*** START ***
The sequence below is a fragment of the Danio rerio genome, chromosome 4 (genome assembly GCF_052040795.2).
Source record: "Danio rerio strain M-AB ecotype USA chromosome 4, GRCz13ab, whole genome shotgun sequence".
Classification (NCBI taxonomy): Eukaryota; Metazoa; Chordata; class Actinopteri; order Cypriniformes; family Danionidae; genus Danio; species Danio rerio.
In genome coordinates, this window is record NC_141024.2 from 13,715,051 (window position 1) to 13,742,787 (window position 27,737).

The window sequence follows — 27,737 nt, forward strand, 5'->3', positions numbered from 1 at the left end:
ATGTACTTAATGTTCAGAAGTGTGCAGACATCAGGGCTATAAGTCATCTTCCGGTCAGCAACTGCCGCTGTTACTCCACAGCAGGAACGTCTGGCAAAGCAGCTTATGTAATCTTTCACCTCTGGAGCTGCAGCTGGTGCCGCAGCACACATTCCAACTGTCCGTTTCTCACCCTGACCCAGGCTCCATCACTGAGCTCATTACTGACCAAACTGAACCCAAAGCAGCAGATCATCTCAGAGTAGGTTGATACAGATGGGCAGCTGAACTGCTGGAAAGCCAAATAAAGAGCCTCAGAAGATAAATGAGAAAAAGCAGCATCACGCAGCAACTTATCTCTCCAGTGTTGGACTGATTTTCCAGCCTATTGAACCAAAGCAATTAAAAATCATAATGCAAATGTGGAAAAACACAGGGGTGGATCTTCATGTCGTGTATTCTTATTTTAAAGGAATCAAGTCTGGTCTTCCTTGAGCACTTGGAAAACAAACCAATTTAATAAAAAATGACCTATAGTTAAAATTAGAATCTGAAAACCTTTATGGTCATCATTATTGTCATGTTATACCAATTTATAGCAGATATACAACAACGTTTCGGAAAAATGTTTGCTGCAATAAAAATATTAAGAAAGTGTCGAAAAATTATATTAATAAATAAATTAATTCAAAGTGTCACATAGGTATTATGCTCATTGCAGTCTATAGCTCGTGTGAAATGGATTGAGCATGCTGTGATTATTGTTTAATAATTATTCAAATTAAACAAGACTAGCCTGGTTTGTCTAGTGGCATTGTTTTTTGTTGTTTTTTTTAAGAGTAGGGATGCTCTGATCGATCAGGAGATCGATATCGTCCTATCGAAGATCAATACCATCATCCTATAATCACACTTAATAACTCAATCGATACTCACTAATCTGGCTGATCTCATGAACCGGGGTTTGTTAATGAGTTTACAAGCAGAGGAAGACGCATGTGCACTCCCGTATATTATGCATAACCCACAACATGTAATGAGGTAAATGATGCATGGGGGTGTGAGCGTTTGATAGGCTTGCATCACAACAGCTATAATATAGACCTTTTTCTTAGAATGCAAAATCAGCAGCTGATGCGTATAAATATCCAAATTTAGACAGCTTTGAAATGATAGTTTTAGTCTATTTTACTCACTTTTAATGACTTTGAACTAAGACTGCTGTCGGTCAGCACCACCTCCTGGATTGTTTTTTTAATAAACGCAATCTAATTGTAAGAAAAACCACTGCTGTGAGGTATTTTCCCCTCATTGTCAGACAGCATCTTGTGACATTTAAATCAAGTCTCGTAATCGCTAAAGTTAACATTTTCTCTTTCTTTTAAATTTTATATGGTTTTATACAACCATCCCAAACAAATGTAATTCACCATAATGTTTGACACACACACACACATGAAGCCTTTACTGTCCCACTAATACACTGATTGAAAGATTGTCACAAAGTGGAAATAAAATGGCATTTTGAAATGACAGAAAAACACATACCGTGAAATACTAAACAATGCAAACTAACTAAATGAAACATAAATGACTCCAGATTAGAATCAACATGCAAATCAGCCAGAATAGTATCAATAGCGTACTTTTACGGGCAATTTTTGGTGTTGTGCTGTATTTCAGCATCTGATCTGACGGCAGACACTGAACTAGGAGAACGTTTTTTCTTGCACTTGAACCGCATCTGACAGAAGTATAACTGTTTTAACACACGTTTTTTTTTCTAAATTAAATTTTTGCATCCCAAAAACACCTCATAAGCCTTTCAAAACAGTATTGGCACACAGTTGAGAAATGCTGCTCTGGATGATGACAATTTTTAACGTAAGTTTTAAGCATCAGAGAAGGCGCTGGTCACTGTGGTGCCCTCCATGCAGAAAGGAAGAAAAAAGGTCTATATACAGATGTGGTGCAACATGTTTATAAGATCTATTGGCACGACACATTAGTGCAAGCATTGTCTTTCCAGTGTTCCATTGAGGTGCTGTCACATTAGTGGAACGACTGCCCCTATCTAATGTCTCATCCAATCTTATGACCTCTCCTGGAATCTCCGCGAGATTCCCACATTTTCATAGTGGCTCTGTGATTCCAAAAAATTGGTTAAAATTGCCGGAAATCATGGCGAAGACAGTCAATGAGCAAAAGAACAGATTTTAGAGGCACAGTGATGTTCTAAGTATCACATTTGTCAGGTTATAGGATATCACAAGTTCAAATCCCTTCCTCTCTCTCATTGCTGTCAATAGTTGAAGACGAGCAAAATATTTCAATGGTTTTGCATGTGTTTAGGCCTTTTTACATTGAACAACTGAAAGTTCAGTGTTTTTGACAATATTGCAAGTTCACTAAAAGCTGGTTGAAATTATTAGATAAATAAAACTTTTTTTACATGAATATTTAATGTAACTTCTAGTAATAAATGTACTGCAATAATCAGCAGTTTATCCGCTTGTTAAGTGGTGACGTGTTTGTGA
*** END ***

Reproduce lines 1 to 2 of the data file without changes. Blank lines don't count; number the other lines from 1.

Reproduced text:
The sequence below is a fragment of the Danio rerio genome, chromosome 4 (genome assembly GCF_052040795.2).
Source record: "Danio rerio strain M-AB ecotype USA chromosome 4, GRCz13ab, whole genome shotgun sequence".